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Five things we learned in the Premier League


London, United Kingdom | AFP | 

Chelsea coped admirably without Diego Costa as the leaders battered Leicester, while Manchester City boss Pep Guardiola suffered one of the worst days of his career and Manchester United drew with bitter rivals Liverpool.

AFP Sports looks at five things we learnt from the weekend Premier League matches:

No Costa? No problem

Without their leading scorer Diego Costa after a reported training ground row with boss Antonio Conte, Chelsea proved they can thrive in the absence of the Spain striker in a dynamic 3-0 win at Leicester on Saturday. Costa is said to have fallen out with Conte after a dispute over his fitness, amid reports he has been offered a lucrative move to China. Costa claimed he wasn’t fit to play and Conte disagreed, at one point reportedly shouting ‘go to China’ at his player. In the end, Costa didn’t feature at the King Power Stadium and Conte coyly put his absence down to a back injury. It was a saga that could have damaged Chelsea’s morale but two goals from left-back Marcos Alonso and a further strike from Pedro ensured the west Londoners cemented their position in top of the table.

 

Size matters as City crash

As Pep Guardiola sunk deeper into his coat in the closing stages of Manchester City’s dismal 4-0 defeat at Everton on Sunday, the Spaniard might have been forgiven for wishing he was back in east London. Just nine days previously Guardiola was being hailed for his managerial genius after City picked West Ham apart in a 5-0 demolition job at the London Stadium in the FA Cup third round. After a spluttering spell, Guardiola felt City’s players had regained their confidence because West Ham’s large pitch suited their passing game. But, on the much tighter confines of Goodison Park – one of the league’s smallest pitches – City found themselves hemmed in by Everton’s relentless pressing as goals from Romelu Lukaku, Kevin Mirallas, Tom Davies and Ademola Lookman left them 10 points adrift of leaders Chelsea following Guardiola’s biggest ever league defeat.

 

Pogba should let his football do the talking

To great fanfare, Paul Pogba this week became the first footballer with his own Twitter emoji – a small image of the Manchester United midfielder’s head in profile that appears in a tweet whenever the hashtag #pogba is used. United seemed proud of their player’s achievement and flashed the image up on the advertising hoardings encircling Old Trafford’s pitch during Sunday’s 1-1 draw with Liverpool. But after several impressive performances in recent weeks, Pogba had a shocker, misplacing passes, running down blind alleys and committing a needless handball offence that allowed James Milner to give the visitors a first-half lead. Zlatan Ibrahimovic’s late leveller got him off the hook, but United’s supporters will hope to see more from the France international on the pitch – and perhaps a little bit less from him on social media – in the weeks ahead.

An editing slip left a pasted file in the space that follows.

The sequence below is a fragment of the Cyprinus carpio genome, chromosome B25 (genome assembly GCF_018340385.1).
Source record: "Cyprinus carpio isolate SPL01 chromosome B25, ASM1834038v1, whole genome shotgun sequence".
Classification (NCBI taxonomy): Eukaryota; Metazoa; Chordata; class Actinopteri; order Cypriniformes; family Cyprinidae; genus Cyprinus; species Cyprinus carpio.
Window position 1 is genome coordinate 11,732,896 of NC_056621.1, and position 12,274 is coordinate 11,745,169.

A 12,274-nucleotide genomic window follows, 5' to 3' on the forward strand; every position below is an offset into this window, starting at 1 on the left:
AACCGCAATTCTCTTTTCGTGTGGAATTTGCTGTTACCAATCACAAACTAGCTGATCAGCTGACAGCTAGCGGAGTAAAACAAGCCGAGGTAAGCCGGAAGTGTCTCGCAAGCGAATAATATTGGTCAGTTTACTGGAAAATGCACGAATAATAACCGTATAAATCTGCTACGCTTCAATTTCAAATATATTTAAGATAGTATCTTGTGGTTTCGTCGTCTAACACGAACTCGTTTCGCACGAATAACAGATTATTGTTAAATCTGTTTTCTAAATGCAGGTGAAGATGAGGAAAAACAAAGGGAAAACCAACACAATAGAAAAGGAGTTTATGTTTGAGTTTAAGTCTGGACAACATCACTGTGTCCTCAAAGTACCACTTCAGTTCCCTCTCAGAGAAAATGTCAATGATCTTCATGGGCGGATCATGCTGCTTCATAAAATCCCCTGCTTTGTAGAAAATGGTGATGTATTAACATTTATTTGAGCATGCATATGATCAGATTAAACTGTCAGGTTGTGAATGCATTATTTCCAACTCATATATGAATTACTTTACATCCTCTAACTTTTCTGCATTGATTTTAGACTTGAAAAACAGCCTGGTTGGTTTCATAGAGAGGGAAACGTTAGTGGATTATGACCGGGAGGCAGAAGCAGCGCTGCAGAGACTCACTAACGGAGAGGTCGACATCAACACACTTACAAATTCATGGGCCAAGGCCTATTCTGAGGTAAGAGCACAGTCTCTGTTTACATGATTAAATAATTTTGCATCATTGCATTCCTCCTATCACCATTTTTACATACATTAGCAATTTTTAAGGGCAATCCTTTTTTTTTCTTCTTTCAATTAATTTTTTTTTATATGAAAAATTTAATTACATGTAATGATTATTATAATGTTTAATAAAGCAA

Spurs sharper than ever

Tottenham Hotspur’s sophisticated 4-0 dismantling of West Bromwich Albion left their rivals contemplating the unpalatable thought that Mauricio Pochettino’s side might be even better than the team that chased Leicester City to the line in last season’s title race. Harry Kane scored his first hat-trick of the season and Tottenham would have won even more comfortably had it not been for the reflexes of visiting goalkeeper Ben Foster, who was also beaten by a Gareth McAuley own goal. After a return of two wins from eight league games between October and December, Spurs have now won six games on the trot.

Hammers shine without Payet

Michail Antonio’s superb show in West Ham’s 3-0 romp over Crystal Palace suggests life without Dimitri Payet won’t be all bad. Payet is reportedly refusing to play in an attempt to engineer a lucrative transfer to his former club Marseille. But Payet wasn’t missed as Antonio created all three of the Hammers goals — the highlight of which was Andy Carroll’s sublime bicycle kick. Carroll’s form after an injury-blighted start to the campaign also offers some hope to manager Slaven Bilic that West Ham can enjoy a strong second half of the season regardless of whether Payet ends his self-imposed exile.

 

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